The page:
Is the US Chamber serious? Or, is this just their attempt at wanting to be perceived as being green?
As I read “3 Takeaways from the US Chamber’s Sustainability Conference” published by GreenBiz, it made me feel like the US Chamber, an organization that is continually trying to appease its biggest polluting members, speaking out and lobbying against any attempts to regulate environmental degradation of Planet Earth, is now trying to gain goodwill and positive PR by appearing to align with the vast community of sustainability proponents, who DO believe we humans, our processes and consumption, ARE having dramatically-negative effects on our planet’s climate and its sustainability. Kinda looks to me like the US Chamber and its corporate citizenship affiliate the Business Civic Leadership Center (BCLC) are speaking two distinctly different conversations! So, which is the truth here?
With adventure comes danger, and James Balog been exposed to plenty of that over the years. He knows that one accidental dip in iceberg-filled water, one slip of the hand on a mountain, one mechanical malfunction of a helicopter high above the land would end the exploration. And yet, he presses on.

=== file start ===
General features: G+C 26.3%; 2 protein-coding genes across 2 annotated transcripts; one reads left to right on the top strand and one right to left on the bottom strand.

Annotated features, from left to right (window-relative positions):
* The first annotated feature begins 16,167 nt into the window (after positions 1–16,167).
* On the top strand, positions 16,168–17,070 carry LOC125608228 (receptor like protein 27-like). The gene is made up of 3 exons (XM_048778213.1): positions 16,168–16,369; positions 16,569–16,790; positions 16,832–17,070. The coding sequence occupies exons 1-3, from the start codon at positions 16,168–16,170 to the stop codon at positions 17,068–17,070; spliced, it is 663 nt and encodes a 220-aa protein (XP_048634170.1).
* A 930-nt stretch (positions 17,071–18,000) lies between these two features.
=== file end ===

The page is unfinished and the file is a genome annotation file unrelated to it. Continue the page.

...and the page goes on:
As an environmental activist, I was shocked to learn about the prison sentence facing Tim DeChristopher, a university student who falsely outbid energy producers to block their access to precious Utah Canyonlands. As the President and CEO of Dolphin Blue, a company that strives to preserve our planets most precious resources, I cannot help but ask myself the following question: Should DeChristopher serve prison time for protecting our planet against the hopeless polluters who have little or no regard for it?
There is growing evidence that many American businesses are attempting to become more environmentally responsible. Some of those businesses are represented on the board of directors of the US Chamber of Commerce. This suggests that the Chamber should eventually move toward supporting…
Studying the world’s injustices is nothing new for Riane Eisler. As a young child, the Vienna-born social scientist, author, attorney, and macro-historian watched a gang of Gestapo men break into her home and capture her father. Bravely, her mother defied convention and stood up to save him, and the family escaped to Cuba with one of the last ships allowed to land there.